When I create content, I always begin by asking myself what would have served my 15-year old self, a young girl consumed by an eating disorder, who felt absolutely helpless and misguided. What type of soft reminders and tough love did she need to pull herself up?
The holidays were hell for me when I was struggling with body image and disordered eating. I felt suffocated by the intimacy and food-focus this time of year brings. That’s exactly why I felt called to create this Holiday Season Mental Health and Wellness Guide. If you’re anything like I was, I hope these words bring you a sense of relief, armor you with peace of mind, and allow you to grow through hard times.
It’s here! For all your gift-giving needs this season, I’ve rounded up my favorite products, services, and brands to help spark some inspo! Each item is linked and discount codes are provided when applicable. (Note: I do make an affiliate commission when my code is used). Happy gifting, friends!
Below is a stream-of-consciousness piece I turned in for a writing assignment in my Psychology of Well-Being course. My professor gave us plenty of freedom. No length requirements, no specific guidelines other than to choose a part of “our story” and write our way through it, as a means of healing, cathartic release, emotional discovery, whatever it may be.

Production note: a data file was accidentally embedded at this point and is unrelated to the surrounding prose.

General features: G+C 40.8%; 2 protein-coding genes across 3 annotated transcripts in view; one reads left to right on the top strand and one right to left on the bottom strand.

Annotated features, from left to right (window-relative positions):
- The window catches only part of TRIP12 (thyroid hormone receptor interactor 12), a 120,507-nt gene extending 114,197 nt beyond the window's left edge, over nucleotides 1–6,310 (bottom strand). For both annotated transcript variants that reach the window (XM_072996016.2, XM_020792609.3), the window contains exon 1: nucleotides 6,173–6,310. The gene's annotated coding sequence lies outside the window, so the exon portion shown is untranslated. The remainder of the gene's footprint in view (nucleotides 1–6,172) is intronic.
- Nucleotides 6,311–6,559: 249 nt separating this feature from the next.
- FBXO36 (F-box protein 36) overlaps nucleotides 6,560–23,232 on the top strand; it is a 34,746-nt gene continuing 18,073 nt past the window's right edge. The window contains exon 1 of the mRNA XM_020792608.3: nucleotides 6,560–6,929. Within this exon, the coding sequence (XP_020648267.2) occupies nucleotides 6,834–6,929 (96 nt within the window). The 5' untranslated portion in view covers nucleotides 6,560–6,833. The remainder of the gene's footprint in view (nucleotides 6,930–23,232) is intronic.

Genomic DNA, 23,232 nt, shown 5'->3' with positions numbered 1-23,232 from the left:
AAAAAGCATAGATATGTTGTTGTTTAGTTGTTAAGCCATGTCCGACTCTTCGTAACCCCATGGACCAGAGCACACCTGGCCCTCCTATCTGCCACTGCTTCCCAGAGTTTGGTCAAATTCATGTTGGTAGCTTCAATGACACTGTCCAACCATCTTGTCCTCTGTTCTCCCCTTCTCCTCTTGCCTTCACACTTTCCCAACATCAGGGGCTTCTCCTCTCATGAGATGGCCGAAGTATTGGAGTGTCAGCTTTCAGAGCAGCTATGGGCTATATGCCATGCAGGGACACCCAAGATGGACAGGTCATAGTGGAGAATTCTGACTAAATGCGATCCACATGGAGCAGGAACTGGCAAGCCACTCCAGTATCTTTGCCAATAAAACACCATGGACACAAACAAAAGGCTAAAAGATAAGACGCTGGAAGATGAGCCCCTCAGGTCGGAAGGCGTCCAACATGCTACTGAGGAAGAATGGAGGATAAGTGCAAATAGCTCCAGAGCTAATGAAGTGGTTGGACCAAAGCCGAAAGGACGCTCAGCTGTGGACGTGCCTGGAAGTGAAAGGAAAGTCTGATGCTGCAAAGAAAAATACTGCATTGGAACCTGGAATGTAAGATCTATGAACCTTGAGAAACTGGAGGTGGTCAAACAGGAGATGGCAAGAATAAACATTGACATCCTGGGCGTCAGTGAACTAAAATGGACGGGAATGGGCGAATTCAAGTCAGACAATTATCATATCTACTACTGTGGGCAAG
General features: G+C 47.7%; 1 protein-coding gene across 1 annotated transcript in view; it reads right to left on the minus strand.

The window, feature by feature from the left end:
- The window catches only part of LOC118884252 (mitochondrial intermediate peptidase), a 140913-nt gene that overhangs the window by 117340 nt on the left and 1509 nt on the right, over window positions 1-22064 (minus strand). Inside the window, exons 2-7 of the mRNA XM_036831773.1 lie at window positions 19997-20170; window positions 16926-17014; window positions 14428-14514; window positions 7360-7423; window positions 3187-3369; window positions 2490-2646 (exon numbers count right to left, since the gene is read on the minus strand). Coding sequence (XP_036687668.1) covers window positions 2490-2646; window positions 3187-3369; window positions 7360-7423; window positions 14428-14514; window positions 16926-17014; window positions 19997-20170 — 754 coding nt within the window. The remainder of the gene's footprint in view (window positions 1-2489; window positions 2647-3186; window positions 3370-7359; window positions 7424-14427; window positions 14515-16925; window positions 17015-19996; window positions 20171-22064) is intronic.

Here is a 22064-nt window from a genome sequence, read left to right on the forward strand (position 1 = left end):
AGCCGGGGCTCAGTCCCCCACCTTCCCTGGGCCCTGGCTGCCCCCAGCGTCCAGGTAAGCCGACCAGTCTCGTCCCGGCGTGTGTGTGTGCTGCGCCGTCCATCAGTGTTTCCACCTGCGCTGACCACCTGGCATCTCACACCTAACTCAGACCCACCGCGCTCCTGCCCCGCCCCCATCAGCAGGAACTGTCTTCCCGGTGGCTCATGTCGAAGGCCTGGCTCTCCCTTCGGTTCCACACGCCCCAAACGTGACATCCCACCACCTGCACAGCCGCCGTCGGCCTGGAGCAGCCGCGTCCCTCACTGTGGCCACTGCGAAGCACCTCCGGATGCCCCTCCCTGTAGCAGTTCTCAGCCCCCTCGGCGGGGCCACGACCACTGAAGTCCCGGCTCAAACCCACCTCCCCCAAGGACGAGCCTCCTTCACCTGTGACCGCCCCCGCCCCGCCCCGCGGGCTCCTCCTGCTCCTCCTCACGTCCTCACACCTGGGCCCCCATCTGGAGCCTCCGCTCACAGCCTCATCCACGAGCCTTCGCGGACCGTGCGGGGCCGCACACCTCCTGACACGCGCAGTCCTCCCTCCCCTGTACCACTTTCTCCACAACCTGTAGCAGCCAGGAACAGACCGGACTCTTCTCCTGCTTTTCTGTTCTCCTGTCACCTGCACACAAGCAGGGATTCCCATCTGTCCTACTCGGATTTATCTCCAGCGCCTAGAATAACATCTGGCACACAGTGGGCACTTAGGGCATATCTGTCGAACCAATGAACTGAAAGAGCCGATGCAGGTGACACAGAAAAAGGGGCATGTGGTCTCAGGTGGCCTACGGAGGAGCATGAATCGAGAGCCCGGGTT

I did what I could with what I had. Here’s what came out.
I’ve always been a writer.
Ever since I was young I’ve always had an itch to write, to put words to the feelings in my chest and the thoughts flowing swiftly in my mind. I remember being ten or twelve, unsure of who I was or who I was becoming. I understood there were many identities that could be mine, many roles I could attain and fall into, and this both unnerved and thrilled me. But I knew one thing for certain;
I wrote this paper for my Religion, Theology, and New Media class. We were asked to write on a topic of our choice, and to analyze that topic from both religious and media perspectives. Since this course is research-focused, we also had to conduct research to support a hypothesis. I chose to research how religious fasting rituals are practiced and approached in modern day society, one that is seeing a rise in eating disorders due to media influence. In this paper I share some of the personal stories and reflections my followers submitted and found them incredibly insightful.
I wrote this paper for my Intro to Digital Technology and Emerging Media Class. Our prompt was to choose one topic from our class discussions and expand on it further. I was intrigued by our conversations on wearable technology and fitness trackers, and how these numbers communicated a sense of self to the user. We called this the “quantified self”. This paper argues that fitness trackers neglect the subjectivity of health and instead push a “one-size-fits-all” mentality. I suggest that wearable technology complicates efforts to live intuitively and can trigger unhealthy, addictive behavior.